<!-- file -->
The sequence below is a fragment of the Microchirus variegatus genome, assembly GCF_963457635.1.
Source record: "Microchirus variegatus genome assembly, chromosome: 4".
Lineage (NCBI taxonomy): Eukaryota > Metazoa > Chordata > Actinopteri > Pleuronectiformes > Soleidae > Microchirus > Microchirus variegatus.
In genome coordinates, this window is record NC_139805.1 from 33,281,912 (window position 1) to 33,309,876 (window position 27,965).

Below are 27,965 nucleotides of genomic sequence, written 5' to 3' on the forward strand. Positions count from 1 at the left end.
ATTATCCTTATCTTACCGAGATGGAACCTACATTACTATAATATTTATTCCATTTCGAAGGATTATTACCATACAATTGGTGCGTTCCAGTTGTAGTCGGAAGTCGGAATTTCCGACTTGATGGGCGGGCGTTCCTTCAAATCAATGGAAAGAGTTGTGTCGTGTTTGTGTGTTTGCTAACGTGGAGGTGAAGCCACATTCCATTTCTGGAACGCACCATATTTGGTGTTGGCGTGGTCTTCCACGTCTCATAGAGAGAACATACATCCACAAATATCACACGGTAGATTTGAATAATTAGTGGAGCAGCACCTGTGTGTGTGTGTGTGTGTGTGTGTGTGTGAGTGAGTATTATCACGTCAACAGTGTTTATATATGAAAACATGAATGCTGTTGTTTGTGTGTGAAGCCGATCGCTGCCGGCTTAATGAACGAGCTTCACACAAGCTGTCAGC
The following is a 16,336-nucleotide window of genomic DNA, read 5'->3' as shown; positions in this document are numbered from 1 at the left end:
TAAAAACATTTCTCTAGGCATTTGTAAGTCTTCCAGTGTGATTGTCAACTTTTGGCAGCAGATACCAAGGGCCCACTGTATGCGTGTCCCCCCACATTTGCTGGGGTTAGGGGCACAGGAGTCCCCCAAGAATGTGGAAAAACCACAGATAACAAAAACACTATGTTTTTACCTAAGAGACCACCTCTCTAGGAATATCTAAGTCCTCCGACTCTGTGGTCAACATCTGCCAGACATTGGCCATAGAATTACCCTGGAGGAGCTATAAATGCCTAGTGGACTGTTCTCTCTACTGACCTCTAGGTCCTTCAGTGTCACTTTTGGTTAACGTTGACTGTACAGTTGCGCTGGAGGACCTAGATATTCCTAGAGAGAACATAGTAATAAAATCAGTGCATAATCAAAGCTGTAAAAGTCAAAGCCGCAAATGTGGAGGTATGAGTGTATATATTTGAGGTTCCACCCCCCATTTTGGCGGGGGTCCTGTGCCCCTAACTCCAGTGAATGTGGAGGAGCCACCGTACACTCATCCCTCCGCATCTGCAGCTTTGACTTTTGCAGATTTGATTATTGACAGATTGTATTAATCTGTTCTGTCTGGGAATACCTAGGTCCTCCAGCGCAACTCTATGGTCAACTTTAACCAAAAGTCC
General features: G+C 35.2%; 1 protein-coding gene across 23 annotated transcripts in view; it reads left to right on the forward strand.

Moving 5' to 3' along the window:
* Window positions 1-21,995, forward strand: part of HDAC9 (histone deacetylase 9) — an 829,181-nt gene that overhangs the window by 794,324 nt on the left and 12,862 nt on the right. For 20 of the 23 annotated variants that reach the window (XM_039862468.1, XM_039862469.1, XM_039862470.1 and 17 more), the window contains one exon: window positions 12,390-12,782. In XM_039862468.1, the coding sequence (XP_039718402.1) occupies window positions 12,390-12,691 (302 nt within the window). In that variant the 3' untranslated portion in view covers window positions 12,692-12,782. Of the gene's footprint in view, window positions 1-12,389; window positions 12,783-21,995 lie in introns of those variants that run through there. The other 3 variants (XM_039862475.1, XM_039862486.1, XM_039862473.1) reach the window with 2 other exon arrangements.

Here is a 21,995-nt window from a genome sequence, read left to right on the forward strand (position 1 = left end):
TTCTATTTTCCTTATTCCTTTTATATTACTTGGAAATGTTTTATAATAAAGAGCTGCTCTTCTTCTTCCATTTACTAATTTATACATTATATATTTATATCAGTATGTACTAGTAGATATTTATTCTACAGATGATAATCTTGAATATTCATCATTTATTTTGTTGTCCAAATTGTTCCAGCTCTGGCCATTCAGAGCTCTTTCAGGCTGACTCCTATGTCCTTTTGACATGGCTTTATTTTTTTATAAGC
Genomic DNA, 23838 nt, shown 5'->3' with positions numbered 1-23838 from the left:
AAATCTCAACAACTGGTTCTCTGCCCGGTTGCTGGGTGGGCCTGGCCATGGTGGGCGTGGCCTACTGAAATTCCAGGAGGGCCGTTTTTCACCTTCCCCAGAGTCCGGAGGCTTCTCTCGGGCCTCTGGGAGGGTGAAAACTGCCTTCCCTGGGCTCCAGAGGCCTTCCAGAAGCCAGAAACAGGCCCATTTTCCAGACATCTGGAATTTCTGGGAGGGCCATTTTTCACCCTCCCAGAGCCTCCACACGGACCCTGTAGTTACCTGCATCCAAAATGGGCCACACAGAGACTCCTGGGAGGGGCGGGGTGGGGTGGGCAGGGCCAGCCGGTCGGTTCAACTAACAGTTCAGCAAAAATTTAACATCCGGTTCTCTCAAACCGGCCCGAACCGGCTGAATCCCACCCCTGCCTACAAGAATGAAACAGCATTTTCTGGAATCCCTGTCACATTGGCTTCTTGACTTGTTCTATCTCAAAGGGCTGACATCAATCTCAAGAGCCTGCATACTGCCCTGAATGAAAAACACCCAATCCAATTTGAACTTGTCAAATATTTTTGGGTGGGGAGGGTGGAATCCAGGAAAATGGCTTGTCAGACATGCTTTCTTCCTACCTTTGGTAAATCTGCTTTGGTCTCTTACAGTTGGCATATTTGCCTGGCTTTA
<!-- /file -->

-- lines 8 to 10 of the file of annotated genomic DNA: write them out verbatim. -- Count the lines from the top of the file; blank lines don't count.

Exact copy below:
TAAAAACATTTCTCTAGGCATTTGTAAGTCTTCCAGTGTGATTGTCAACTTTTGGCAGCAGATACCAAGGGCCCACTGTATGCGTGTCCCCCCACATTTGCTGGGGTTAGGGGCACAGGAGTCCCCCAAGAATGTGGAAAAACCACAGATAACAAAAACACTATGTTTTTACCTAAGAGACCACCTCTCTAGGAATATCTAAGTCCTCCGACTCTGTGGTCAACATCTGCCAGACATTGGCCATAGAATTACCCTGGAGGAGCTATAAATGCCTAGTGGACTGTTCTCTCTACTGACCTCTAGGTCCTTCAGTGTCACTTTTGGTTAACGTTGACTGTACAGTTGCGCTGGAGGACCTAGATATTCCTAGAGAGAACATAGTAATAAAATCAGTGCATAATCAAAGCTGTAAAAGTCAAAGCCGCAAATGTGGAGGTATGAGTGTATATATTTGAGGTTCCACCCCCCATTTTGGCGGGGGTCCTGTGCCCCTAACTCCAGTGAATGTGGAGGAGCCACCGTACACTCATCCCTCCGCATCTGCAGCTTTGACTTTTGCAGATTTGATTATTGACAGATTGTATTAATCTGTTCTGTCTGGGAATACCTAGGTCCTCCAGCGCAACTCTATGGTCAACTTTAACCAAAAGTCC
General features: G+C 35.2%; 1 protein-coding gene across 23 annotated transcripts in view; it reads left to right on the forward strand.

Moving 5' to 3' along the window: